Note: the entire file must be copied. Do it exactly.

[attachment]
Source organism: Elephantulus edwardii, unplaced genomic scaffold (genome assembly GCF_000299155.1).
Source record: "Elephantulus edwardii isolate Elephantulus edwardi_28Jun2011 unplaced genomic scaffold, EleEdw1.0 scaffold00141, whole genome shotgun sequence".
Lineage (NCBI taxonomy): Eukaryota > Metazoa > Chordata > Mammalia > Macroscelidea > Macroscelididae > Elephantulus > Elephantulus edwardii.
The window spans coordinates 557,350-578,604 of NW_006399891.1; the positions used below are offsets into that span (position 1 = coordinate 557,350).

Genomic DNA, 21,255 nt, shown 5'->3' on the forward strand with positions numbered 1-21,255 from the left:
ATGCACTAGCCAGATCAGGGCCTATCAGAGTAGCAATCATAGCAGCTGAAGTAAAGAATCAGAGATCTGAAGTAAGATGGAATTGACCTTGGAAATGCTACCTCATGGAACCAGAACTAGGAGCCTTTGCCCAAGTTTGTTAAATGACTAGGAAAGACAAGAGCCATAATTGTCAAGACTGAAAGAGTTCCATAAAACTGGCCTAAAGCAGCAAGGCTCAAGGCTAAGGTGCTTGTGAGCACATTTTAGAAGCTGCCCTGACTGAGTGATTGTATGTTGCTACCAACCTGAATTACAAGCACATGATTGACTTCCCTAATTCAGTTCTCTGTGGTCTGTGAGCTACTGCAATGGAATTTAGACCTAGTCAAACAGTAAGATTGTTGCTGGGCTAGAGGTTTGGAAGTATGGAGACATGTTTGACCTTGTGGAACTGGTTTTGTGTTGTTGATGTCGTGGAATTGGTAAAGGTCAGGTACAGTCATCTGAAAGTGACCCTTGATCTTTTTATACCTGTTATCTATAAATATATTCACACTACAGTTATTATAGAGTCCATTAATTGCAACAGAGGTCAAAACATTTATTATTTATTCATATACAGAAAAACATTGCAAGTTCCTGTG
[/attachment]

Source organism: Elephantulus edwardii, unplaced genomic scaffold (genome assembly GCF_000299155.1).
Source record: "Elephantulus edwardii isolate Elephantulus edwardi_28Jun2011 unplaced genomic scaffold, EleEdw1.0 scaffold00141, whole genome shotgun sequence".
Lineage (NCBI taxonomy): Eukaryota > Metazoa > Chordata > Mammalia > Macroscelidea > Macroscelididae > Elephantulus > Elephantulus edwardii.
The window spans coordinates 557,350-578,604 of NW_006399891.1; the positions used below are offsets into that span (position 1 = coordinate 557,350).

Genomic DNA, 21,255 nt, shown 5'->3' on the forward strand with positions numbered 1-21,255 from the left:
ATGCACTAGCCAGATCAGGGCCTATCAGAGTAGCAATCATAGCAGCTGAAGTAAAGAATCAGAGATCTGAAGTAAGATGGAATTGACCTTGGAAATGCTACCTCATGGAACCAGAACTAGGAGCCTTTGCCCAAGTTTGTTAAATGACTAGGAAAGACAAGAGCCATAATTGTCAAGACTGAAAGAGTTCCATAAAACTGGCCTAAAGCAGCAAGGCTCAAGGCTAAGGTGCTTGTGAGCACATTTTAGAAGCTGCCCTGACTGAGTGATTGTATGTTGCTACCAACCTGAATTACAAGCACATGATTGACTTCCCTAATTCAGTTCTCTGTGGTCTGTGAGCTACTGCAATGGAATTTAGACCTAGTCAAACAGTAAGATTGTTGCTGGGCTAGAGGTTTGGAAGTATGGAGACATGTTTGACCTTGTGGAACTGGTTTTGTGTTGTTGATGTCGTGGAATTGGTAAAGGTCAGGTACAGTCATCTGAAAGTGACCCTTGATCTTTTTATACCTGTTATCTATAAATATATTCACACTACAGTTATTATAGAGTCCATTAATTGCAACAGAGGTCAAAACATTTATTATTTATTCATATACAGAAAAACATTGCAAGTTCCTGTG